Fire up a terminal and first type:
fgrep menuentry /boot/grub/grub.cfg
This lists all the bootable operating systems on your machine. Now copy the entry you want to be default which is in your case
Windows 7 (loader) (on /dev/sda1). Note I have assumed it is the sda1 partition, if not please copy
Windows 7 (loader) (on /dev/sda2). Copying in the terminal can be done by Shift+Ctrl+C.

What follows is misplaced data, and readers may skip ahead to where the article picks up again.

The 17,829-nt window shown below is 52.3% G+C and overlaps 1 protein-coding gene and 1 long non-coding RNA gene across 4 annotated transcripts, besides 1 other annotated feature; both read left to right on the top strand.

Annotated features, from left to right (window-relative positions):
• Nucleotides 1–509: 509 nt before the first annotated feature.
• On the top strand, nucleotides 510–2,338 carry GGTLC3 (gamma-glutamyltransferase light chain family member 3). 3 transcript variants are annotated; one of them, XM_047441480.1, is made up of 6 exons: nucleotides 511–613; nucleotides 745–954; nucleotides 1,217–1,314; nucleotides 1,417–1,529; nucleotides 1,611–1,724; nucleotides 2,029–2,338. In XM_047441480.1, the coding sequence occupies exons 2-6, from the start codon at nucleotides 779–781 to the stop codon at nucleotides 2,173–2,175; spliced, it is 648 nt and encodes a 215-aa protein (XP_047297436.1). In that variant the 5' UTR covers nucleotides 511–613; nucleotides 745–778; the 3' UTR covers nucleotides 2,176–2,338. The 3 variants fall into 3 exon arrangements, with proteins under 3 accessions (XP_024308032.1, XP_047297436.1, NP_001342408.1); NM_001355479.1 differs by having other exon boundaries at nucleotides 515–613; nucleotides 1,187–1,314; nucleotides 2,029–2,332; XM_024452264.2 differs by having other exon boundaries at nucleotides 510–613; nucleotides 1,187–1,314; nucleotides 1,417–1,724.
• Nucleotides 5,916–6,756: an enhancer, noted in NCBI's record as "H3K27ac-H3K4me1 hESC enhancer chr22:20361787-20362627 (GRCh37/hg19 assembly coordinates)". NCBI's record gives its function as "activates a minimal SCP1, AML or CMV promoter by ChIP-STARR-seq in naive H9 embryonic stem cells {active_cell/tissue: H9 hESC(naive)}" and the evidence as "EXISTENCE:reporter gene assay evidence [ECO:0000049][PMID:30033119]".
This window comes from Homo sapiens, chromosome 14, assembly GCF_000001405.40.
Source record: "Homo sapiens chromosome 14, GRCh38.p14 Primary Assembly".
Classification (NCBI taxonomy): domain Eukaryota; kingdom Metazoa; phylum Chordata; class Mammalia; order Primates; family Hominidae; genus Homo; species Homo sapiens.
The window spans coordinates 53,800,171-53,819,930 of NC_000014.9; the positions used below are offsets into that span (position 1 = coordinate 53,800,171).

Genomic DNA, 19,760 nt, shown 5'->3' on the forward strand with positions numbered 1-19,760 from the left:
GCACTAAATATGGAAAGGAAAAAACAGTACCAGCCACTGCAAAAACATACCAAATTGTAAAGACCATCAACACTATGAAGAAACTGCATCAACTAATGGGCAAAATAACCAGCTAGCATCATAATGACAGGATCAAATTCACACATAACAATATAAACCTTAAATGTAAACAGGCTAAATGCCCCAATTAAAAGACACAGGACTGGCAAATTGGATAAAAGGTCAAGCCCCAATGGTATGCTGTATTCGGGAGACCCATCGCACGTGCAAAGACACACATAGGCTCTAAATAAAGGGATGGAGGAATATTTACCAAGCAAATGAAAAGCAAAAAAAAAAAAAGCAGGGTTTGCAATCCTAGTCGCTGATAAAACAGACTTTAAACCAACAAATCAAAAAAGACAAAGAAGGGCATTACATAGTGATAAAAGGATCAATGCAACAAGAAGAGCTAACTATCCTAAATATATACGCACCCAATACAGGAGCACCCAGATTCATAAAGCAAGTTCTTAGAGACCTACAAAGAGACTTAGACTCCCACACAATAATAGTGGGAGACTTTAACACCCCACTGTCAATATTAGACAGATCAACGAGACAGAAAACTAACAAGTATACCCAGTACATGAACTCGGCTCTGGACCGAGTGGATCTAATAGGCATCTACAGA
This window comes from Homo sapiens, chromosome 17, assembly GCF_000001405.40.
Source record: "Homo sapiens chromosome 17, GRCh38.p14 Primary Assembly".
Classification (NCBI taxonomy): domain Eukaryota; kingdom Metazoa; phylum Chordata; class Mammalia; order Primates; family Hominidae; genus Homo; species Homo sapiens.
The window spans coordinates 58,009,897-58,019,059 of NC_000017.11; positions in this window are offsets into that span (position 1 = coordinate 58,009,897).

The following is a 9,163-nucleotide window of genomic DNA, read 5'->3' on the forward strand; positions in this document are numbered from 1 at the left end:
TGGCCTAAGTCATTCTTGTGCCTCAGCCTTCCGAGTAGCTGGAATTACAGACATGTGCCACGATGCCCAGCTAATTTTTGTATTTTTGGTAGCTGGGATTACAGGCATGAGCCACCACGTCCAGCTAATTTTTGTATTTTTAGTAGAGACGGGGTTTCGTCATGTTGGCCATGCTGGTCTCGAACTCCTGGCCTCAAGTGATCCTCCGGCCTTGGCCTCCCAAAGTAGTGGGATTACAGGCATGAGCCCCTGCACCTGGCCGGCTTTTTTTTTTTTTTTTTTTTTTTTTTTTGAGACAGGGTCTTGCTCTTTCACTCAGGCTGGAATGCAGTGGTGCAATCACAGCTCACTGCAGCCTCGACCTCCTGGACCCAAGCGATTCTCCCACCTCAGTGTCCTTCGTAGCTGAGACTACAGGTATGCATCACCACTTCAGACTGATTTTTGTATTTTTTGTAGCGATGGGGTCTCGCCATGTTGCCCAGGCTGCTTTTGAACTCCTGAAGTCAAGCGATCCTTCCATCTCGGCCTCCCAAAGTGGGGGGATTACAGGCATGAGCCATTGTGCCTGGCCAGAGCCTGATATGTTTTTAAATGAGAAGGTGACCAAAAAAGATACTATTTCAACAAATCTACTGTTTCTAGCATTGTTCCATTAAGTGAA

sudo gedit /etc/default/grub
Now, find the line which says
GRUB_DEFAULT=0 and replace it with
GRUB_DEFAULT=Windows 7 (loader) (on /dev/sda1) or
/sda2 if that is the case.
Close gedit and come back to the terminal and type:
Note: The reason I gave such a long answer in contrast to
davidgo's shorter answer is that when you do kernel updates, you'll have those older kernel versions in the lines below so X=5 might mean Windows now but some Ubuntu version later. This ensures no more tinkering even with kernel updates.